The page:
Bryn Mawr Classical Review 2013.08.58
Timo-Christian Spieß, Die Sabinus-Briefe: Humanistische Fälschung oder antike Literatur? Einleitung - Edition - Übersetzung - Kommentar. Bochumer Altertumswissenschaftliches Colloquium Bd 86. Trier: WVT Wissenschaftlicher Verlag Trier, 2012. Pp. 320. ISBN 9783868213508. €32.50 (pb).
Reviewed by Theodor Heinze, Wiesbaden (email@example.com)
Table of Contents
In his elegy Amores 2, 18, Ovid cites several of his mythological epistles that have come down to us as his Epistulae Heroidum in the loose manner of an Alexandrian catalogue. He adds immediately that his friend Sabinus has written epistolary responses to six of these letters: Odysseus to Penelope, Hippolytus to Phaedra, Aeneas to Dido, Demophoon to Phyllis, Iason to Hypsipyle and Phaon to Sappho. Ovid mentions Sabinus again at Pont. 4, 16, 13-16 as the author of Odysseus’ letter, of an unfinished dierum … opus (a georgic or a calendar poem) and possibly of an epic poem called Troezena, Troesmen or Troesmin in mss., this being all we know about him.
Now, circumstances of transmission provide us with three mythological letters that purport to be rescriptiones to three of Ovid’s heroical letters: Odysseus to Penelope, Demophoon to Phyllis and Paris to Oenone. The text (330 lines in all) is first found at the end of five incunable editions of Ovid’s Heroides (a list on p. 76): Treviso 1475?, newly discovered by the present editor Spieß at Göttingen SUB (GW: M28768); Parma 1477, which also bears exclusive testimony to two passages in Ovid’s Heroides (16, 39-144 and 21,145-248), the authenticity of which now is undoubted; Vicenza 1480; Venice 1486 and 1492. It has been printed in most editions of the Heroides up to Loers’ (1829-1830), the letters being attributed in edd. Treviso 1475? and Parma 1477 to "A. Sabinus, eques Romanus celeberrimus vatesque, Nasonis temporibus floruit. Qui has omnes responsiones et alias edidit, quae non reperiuntur." But ever since Aldus Manutius’ edition of 1502, doubt has been cast upon this attribution to Ovid’s friend.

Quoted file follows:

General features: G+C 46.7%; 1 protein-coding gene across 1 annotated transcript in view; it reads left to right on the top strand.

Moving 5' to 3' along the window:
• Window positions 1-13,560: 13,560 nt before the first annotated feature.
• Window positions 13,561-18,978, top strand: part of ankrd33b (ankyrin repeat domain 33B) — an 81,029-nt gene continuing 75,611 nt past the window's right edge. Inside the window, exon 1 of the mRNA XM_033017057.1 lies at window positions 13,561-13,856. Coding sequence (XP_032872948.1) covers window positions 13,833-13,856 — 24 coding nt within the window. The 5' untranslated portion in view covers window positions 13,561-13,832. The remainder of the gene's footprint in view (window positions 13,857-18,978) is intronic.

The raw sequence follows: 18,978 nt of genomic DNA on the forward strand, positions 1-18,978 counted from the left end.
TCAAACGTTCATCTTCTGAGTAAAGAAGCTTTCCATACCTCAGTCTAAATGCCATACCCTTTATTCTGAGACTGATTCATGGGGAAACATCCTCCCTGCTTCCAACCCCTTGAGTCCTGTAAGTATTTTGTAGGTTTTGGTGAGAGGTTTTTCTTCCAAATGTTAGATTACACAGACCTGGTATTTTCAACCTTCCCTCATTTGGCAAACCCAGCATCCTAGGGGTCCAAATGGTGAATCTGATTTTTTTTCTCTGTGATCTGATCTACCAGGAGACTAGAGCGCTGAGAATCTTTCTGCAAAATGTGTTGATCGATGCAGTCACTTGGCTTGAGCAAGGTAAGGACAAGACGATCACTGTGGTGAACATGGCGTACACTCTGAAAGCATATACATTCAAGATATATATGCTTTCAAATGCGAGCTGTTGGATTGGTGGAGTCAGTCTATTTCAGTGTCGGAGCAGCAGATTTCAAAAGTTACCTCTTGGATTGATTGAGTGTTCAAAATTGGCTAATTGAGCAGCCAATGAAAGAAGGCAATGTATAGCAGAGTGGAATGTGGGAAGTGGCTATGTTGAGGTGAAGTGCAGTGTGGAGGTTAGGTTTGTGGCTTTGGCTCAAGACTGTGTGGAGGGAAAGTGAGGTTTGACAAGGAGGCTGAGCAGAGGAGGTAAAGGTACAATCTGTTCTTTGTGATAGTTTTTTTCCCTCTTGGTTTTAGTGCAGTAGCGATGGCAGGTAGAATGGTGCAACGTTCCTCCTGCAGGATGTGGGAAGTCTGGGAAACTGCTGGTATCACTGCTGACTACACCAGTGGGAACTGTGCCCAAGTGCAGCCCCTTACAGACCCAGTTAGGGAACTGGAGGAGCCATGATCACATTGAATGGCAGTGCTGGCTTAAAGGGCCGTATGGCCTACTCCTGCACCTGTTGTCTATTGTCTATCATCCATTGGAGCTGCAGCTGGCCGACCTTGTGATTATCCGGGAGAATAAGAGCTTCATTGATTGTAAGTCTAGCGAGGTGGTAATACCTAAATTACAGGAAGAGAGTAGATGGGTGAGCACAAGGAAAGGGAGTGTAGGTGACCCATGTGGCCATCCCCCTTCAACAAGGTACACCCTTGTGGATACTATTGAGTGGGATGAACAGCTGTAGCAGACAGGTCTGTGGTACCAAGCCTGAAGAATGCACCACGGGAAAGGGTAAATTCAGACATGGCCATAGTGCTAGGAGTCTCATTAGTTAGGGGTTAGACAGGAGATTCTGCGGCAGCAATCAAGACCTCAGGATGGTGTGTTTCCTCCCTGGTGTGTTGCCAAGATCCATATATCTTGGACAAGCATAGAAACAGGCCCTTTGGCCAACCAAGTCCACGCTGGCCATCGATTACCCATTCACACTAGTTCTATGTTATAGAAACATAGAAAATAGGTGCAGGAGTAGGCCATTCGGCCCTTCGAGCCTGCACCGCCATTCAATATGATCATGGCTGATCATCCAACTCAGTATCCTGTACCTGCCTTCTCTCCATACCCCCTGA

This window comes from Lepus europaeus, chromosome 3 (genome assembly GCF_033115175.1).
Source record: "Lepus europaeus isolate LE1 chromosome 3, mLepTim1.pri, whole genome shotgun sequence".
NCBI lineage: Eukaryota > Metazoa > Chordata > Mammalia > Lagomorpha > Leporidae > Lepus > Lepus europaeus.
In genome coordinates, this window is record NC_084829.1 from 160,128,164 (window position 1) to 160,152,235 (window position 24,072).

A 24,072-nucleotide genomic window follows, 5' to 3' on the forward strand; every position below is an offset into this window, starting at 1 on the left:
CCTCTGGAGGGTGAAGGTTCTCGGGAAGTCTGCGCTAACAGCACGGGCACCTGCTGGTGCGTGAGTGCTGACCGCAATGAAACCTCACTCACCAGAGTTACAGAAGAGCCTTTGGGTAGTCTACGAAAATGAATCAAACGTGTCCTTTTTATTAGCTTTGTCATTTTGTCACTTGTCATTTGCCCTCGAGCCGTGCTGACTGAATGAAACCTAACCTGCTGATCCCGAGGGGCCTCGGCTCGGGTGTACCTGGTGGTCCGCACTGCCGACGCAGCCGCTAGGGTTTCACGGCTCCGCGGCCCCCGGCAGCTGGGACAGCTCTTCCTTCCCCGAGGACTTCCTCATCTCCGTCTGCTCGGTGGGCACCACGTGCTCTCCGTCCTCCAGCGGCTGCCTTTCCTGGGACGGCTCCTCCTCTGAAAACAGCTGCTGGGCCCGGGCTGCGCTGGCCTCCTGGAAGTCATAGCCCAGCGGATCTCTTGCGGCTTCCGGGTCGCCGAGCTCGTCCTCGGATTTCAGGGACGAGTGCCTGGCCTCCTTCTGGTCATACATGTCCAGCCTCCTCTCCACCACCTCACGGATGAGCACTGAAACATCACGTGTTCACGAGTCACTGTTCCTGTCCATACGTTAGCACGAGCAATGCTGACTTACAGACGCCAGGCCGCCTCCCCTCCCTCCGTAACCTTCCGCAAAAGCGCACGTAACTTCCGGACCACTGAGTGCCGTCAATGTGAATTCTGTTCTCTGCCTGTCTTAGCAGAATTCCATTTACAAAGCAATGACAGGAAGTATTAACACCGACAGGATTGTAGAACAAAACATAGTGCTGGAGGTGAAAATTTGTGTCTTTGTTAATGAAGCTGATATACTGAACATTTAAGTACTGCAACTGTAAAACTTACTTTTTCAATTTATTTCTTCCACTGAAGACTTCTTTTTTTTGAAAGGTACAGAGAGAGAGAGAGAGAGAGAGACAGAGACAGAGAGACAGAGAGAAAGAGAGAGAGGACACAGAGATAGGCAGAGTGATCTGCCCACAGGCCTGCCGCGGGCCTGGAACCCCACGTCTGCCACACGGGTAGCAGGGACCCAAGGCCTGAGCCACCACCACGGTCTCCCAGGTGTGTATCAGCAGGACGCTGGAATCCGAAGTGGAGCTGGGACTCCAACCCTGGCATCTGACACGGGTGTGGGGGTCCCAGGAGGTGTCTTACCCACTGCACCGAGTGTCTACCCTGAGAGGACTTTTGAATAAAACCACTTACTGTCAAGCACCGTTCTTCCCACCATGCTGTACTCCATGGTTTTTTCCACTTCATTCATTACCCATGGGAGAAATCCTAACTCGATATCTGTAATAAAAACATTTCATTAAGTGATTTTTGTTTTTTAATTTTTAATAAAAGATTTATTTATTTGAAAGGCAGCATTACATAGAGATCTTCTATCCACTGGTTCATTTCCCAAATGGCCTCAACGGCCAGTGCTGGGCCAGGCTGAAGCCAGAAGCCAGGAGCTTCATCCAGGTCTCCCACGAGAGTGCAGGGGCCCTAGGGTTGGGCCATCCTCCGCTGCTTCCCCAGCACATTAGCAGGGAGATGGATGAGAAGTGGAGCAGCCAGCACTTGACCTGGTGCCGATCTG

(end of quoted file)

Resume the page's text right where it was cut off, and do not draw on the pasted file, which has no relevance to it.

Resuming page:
When Otto Jahn discovered in 1837 what has to be considered a second-hand reference (J. G. Weller, Altes aus allen Theilen der Geschichte, vol. 2, Chemnitz 1766, 244-260, here 248 to the humanist Angelus Sabinus alias Angelo Sani resp. Angelus de Curibus Sabinis (fl. 1460s-70s) who, in the dedicatory letter to his Paradoxa in Iuvenali of 1474, claimed authorship of these letters, this attribution found general acclaim, and the practice of printing these letters along with Ovid’s Heroides was discontinued.
The tide rolled back again, when B. Häuptli 1 found out that ed. Parma 1477 contained not only the two additional passages of Ovid’s Heroides mentioned, but also the three response letters Heinrich Dörrie had overlooked. He concluded that both the two Heroides passages and the three response letters must go back to one and the same manuscript, and that the Vaticanus Urbinas 353 is a descendant of this manuscript. As Domizio Calderini (1446–1478), believed to be the humanist editor of ed. Parma 1477, was not likely to be deceived by a fake set up by a contemporary humanist and in particular by a personal enemy such as Angelo Sani was, Häuptli concluded that the three response letters were the work of an unknown ancient poet.
But again, this view has been contradicted in favour of Angelus Sabinus by B. Geise on the grounds of the missing manuscript transmission of the three response2 and by Chr. Meckelnborg / B. Schneider, who argued that there was no proof for Calderini’s editorship.3
The book under review, the revised version of a doctoral dissertation submitted to the Classics faculty of Bochum University in 2010/2011, addresses the authorship question once more. To let the solution out immediately: Spieß opts for an unknown post-Senecan imperial poet of the first or second century and tackles the question through a linguistic commentary, preceded by an edition and a translation. In the introduction (pp. 11-77), he presents a succinct sketch of the problem (pp. 11-19), a discussion of the method employed (pp. 19-33) and a summary of the results (pp. 34-75).